14,972,394 members
Articles / General Programming / Algorithms
Article
Posted 6 Jan 2011

33.2K views
8 bookmarked

# Optimizing QuickSort

Rate me:
Some things we can do to make QuickSort more efficient

## Introduction

In productivity, there are two variables which are always a concern: time and space. In terms of computing, these are speed and memory. QuickSort, as the overall fastest sorting algorithm, has had people combing over it for nearly 50 years, so there isn't really much left to do as far as directly increasing its speed. However, there remain several ways that we can optimize it so that it can make much better use of its memory.

## Background

Just have a good interest in sorting algorithms, and an understanding of QuickSort.

## Changes

C++
```static void OptimizedQuickSort(ref int[] Arr, int Left, int Right)
{
int Pivot;
Pivot = Q_Sort(ref Arr, Left, Right);
if(Left < Pivot - 1)
{
OptimizedQuickSort(ref Arr, Left, Pivot - 1);
}
if(Right > Pivot + 1)
{
OptimizedQuickSort(ref Arr, Pivot + 1, Right);
}
}

static int Q_Sort(ref int[] Arr, int Left, int Right)
{
int Pivot;
Pivot = Arr[Left];
while(Left < Right)
{
while((Arr[Right] >= Pivot) && (Left < Right))
{
Right--;
}
if(Left != Right)
{
Arr[Left] = Arr[Right];
Left++;
}
while((Arr[Left] <= Pivot) && (Left < Right))
{
Left++;
}
if(Left != Right)
{
Arr[Right] = Arr[Left];
Right--;
}
}
Arr[Left] = Pivot;
return Left;
}  ```

The biggest change I made was to separate QuickSort into two functions, so that, at first glance, it looks sort of like MergeSort. The idea for doing this is that instead of each new recursion copying the same code and using up more memory, it reuses the same code.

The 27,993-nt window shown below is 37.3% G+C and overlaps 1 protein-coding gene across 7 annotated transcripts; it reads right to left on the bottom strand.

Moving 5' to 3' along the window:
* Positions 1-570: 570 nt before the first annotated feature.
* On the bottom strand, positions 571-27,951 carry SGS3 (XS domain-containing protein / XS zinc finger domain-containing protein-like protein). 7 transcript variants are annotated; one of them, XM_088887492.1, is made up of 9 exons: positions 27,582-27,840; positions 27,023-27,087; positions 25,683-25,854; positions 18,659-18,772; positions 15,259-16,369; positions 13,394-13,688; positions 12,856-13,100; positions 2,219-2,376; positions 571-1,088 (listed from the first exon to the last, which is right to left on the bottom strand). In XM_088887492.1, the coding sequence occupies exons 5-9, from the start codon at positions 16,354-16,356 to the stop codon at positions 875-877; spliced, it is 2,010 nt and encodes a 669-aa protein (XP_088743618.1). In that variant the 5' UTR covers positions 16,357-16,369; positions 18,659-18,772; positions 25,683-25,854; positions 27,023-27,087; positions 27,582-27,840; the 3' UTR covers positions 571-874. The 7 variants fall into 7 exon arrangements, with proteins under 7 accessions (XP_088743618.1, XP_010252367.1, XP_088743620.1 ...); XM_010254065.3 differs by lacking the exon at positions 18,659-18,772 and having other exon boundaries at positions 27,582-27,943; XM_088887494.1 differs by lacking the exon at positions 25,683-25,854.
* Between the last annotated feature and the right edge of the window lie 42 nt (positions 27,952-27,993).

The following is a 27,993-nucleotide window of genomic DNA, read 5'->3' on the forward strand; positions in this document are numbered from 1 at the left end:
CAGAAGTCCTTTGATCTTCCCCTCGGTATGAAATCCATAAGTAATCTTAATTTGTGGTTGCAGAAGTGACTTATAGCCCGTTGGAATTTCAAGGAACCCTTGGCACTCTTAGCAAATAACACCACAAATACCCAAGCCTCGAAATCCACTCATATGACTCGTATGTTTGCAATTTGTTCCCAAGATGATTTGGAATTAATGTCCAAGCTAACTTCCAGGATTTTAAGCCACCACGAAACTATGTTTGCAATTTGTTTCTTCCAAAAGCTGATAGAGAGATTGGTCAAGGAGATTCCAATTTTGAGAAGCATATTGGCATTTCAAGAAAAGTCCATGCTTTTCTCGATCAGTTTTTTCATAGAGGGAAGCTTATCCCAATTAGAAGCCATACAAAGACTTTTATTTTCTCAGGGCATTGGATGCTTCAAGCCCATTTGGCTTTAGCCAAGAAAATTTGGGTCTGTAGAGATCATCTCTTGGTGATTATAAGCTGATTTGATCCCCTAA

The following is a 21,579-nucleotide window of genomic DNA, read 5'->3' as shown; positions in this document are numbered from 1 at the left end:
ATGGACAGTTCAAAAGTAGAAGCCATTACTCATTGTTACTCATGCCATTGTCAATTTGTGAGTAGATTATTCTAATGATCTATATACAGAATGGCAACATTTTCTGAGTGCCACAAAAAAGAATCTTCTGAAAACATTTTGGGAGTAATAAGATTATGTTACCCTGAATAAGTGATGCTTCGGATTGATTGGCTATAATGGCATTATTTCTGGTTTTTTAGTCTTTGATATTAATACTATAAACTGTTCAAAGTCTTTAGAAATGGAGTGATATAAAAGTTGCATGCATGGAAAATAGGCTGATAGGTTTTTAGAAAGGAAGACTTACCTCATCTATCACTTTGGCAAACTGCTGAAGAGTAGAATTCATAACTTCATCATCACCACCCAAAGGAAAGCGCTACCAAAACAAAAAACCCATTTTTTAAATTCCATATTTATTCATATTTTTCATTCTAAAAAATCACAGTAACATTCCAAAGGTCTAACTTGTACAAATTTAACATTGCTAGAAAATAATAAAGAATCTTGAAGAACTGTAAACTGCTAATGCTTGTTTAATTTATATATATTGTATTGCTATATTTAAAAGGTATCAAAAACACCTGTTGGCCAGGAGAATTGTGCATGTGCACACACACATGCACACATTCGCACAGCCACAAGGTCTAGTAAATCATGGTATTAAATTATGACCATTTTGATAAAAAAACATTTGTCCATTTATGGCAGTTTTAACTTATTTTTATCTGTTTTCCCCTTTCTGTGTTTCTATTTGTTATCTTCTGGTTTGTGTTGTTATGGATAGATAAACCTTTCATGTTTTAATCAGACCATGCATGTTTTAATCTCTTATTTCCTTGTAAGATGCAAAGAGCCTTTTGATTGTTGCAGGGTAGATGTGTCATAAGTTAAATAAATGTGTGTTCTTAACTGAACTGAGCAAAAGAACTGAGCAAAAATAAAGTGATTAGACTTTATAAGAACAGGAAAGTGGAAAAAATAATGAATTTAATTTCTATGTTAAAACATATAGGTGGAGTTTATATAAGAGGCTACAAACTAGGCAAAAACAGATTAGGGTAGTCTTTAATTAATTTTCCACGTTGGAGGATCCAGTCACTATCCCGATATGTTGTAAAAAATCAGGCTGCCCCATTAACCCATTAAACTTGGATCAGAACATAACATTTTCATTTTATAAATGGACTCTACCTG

NOTE: This code only works properly when running a single thread. If you want to use QuickSort on multiple threads, use the standard version.

As a result of the algorithm being split up, we don't need a Temporary Left and Right variable in `Q_Sort`, because they are kept back in the original function that calls them, so the only variable we need in `Q_Sort `is the `Pivot`.

Next, if you look in the `OptimizeQuickSort`, you will see that I replaced the:

C#
`if(Left < Pivot)   &&    if(Right > Pivot)  `

with:

C#
`if(Left < Pivot - 1)   &&    if(Right > Pivot + 1)   `

My reasoning behind this is that, if there is one variable between Left and Pivot, then that variable must be Greater Than Left. What's more, it must be the only variable that is Less than Pivot that is greater than Left, so there is no reason to sort it. The same thing works for Pivot and Right.

## End

Well, that's really all I've got. Just a few things that I think improve upon QuickSort, at least as far as managing memory. I would like to add that I have seen many other ways to make QuickSort more efficient, but nearly all of those advantages only worked on those languages, taking advantage of its features, whereas I wanted to work on the overall design.

If anyone can see any way to further improve upon what I've done here, or if you think this is a waste of time, let me know.

John

## History

• 6th January, 2011: Initial post

## Share

 United States
No Biography provided

 First Prev Next
 Other optimisations jsc4210-Jan-11 4:37 jsc42 10-Jan-11 4:37